Judith Butler repeats a mistake first made by Freud about the origin and meaning of the phrase ‘Que messieurs les assassins commencent’ (LRB, 17 July). It was not ‘called out’ during a debate in the ‘French Chamber’ in the 1790s in response to arguments against capital punishment. In fact, the French journalist Jean-Baptiste Alphonse Karr coined the phrase in an 1849 issue of his serial Les Guêpes. Further, the phrase was hardly intended as a cry of encouragement to murderers. The full passage (my translation) reads: ‘The law of the land kills those who have killed. If one wishes to abolish the death penalty in such cases, let the murderers begin – if they do not kill, we will not kill them.’ In Civilisation and Its Discontents, Freud reproduces only the five-word exhortation. He seems to interpret it as a frenzied expression of bloodlust, and follows it with meditations on the violence inherent in human nature. In context, of course, it’s just a snappy retort to death-penalty abolitionists – and sometimes a retort is just a retort.
Heinrich-Heine University, Düsseldorf
Both in Nietzsche Zur Genealogie der Moral and in the translation of Derrida quoted by Judith Butler, the text reads ‘der kategorische Imperativ riecht nach Grausamkeit,’ not ‘reicht von’. ‘Riecht nach’ means ‘reeks of’; ‘reicht von’ means ‘ranges from’. Walter Kaufman and R.J. Hollingdale, as well as the 1994 Cambridge translation by Carol Diethe, give ‘smells of cruelty’, but (as Peggy Kamuf, the translator of The Death Penalty, notes) in the French original Derrida actually uses the English word ‘stinks’ – neither ‘reeks’ nor ‘smells’ – to translate the German.
"There is an old joke that goes 'the Anglo-Saxon philosopher will accuse the continental of being insufficiently clear, while the continental philosopher accuses the Anglo-Saxon of being insufficiently.'"
Open Culture mocks this disclaimer here. Splintered Mind points to some of Kant's microagressions unfashionable views on homosexuality (the vice so horrible it must not be named), masturbation, marriage, killing bastards, and other topics here. Interestingly, Kant had this to say on organ donation: "To deprive oneself of an integral part or organ (to maim oneself) -- for example, to give away or sell a tooth to be transplanted into another's mouth... are ways of partially murdering oneself... cutting one's hair in order to sell it is not altogether free from blame."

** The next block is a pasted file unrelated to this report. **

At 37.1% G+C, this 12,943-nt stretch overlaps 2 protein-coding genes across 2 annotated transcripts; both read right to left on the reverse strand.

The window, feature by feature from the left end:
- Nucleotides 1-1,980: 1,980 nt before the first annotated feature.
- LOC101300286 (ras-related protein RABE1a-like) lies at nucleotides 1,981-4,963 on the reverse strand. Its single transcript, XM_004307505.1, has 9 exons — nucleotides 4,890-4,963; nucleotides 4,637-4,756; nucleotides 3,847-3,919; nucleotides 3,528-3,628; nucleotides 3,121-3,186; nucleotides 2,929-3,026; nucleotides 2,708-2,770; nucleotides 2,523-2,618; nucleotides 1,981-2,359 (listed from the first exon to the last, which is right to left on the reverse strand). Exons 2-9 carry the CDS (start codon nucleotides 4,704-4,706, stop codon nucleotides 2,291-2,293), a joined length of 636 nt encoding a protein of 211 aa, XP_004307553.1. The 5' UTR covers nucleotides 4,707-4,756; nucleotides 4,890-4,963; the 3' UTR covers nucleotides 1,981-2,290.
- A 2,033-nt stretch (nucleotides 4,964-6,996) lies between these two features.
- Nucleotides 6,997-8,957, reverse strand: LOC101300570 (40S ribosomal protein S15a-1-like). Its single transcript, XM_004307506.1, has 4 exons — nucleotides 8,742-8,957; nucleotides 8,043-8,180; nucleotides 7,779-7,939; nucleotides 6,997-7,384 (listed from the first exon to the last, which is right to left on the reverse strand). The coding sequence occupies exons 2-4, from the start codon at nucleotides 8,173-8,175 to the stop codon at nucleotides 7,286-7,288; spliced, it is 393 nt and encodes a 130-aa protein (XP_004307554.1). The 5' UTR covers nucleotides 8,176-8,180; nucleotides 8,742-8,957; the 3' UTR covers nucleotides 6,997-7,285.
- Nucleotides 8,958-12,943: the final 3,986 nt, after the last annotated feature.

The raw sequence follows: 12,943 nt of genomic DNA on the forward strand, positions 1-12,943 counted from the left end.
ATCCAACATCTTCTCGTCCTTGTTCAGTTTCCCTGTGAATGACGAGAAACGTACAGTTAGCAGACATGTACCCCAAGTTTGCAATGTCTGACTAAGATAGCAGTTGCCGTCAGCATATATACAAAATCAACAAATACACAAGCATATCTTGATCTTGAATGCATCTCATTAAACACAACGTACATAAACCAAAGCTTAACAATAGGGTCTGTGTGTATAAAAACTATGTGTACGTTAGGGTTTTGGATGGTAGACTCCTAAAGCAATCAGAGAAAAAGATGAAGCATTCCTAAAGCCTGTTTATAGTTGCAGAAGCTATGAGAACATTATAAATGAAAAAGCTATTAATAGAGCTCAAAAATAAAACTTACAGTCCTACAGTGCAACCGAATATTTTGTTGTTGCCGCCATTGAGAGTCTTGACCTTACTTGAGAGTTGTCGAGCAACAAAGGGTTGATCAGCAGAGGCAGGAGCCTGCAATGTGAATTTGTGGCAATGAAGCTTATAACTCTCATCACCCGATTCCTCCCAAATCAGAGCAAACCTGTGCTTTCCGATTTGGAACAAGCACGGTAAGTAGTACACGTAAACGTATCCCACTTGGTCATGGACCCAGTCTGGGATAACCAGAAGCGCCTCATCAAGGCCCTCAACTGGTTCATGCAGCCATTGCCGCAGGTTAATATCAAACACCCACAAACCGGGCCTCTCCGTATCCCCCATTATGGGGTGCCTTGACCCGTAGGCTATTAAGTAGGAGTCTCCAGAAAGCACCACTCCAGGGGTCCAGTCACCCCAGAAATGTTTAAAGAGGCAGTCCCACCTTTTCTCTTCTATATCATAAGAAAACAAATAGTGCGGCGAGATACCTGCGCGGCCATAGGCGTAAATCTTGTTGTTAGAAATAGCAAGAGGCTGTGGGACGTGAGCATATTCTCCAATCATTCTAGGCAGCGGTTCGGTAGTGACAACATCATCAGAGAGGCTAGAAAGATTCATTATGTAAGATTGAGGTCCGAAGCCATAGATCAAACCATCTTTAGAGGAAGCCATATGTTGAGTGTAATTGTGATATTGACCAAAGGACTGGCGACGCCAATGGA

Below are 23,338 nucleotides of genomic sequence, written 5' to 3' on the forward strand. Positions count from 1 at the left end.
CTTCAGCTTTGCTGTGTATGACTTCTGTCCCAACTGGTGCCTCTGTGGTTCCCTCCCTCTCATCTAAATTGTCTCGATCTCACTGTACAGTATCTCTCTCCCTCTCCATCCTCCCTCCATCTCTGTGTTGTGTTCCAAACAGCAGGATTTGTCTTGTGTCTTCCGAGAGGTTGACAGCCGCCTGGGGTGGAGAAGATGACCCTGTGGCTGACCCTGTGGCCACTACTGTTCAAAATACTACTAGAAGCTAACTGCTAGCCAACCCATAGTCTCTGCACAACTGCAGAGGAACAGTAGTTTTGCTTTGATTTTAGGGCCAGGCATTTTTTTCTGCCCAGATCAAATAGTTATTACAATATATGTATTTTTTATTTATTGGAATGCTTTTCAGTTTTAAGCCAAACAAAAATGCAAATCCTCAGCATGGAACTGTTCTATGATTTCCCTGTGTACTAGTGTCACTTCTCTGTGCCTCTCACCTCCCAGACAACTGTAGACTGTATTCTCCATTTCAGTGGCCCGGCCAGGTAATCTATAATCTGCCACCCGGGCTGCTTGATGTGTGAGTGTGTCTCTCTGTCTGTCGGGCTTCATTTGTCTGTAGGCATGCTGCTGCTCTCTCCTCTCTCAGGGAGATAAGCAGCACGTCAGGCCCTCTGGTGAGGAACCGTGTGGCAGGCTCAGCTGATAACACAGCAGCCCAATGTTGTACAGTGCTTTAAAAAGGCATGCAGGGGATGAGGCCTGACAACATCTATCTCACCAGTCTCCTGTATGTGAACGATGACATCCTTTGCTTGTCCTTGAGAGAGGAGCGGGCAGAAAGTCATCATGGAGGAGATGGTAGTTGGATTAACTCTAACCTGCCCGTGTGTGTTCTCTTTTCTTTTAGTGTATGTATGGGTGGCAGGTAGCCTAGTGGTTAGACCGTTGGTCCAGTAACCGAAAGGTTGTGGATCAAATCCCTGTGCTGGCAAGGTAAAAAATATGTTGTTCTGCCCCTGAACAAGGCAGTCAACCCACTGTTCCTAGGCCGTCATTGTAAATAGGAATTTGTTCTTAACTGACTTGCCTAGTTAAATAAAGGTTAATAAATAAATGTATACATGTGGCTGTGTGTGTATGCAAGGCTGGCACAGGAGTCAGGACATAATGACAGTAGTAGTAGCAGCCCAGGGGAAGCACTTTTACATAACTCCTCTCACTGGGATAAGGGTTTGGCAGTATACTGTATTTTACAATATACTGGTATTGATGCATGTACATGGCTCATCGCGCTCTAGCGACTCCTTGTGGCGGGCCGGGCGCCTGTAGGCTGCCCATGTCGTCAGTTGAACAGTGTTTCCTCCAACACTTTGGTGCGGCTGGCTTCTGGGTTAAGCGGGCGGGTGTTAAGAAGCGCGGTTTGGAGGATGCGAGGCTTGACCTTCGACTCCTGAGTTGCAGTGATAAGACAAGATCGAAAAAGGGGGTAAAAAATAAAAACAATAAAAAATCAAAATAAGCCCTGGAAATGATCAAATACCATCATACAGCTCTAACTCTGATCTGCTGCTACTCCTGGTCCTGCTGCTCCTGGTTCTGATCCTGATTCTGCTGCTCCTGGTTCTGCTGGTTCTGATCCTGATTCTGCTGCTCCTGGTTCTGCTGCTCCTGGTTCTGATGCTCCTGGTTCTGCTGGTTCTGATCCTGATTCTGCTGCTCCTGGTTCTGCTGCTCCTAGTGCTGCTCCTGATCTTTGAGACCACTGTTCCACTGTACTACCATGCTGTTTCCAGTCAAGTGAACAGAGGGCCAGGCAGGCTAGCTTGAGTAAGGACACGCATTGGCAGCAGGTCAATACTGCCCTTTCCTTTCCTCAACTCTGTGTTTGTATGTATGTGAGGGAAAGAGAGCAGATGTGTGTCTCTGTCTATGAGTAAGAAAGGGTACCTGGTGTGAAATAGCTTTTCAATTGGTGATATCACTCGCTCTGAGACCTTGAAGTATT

David B. Dennis has a long, fine essay on how National Socialist propagandists spun Nietzsche in the Völkischer Beobachter:
In addressing the “Germanness” of Nietzsche, however, the cultural politicians of the party faced some difficulties. The newspaper did not try to verify Nietzsche’s racial origins—as it did for many other Western creators, including and especially Wagner and Beethoven—despite the fact that he occasionally claimed to be of Polish heritage. But it did have to confront indications that the philosopher rejected nineteenth-century trends of nationalistic identification.
As one contributor to the Völkischer Beobachter wrote, there is “one important point in Nietzsche’s mental attitude on which even his friends have remained silent, from which they tried to distance themselves as much as possible: this is the matter of Nietzsche’s attitude toward Germanness and the state.” The philosopher, according to the paper, had seen with “sharp eyes” that while the Second Reich had been formed, it still “remained a shell without content” under Otto von Bismarck’s Realpolitik. To him, nationalism was the “illness of the century” because it “attempted to hide its emptiness.” In his words, “Nationalism as it is understood today is a dogma that requires limitation.”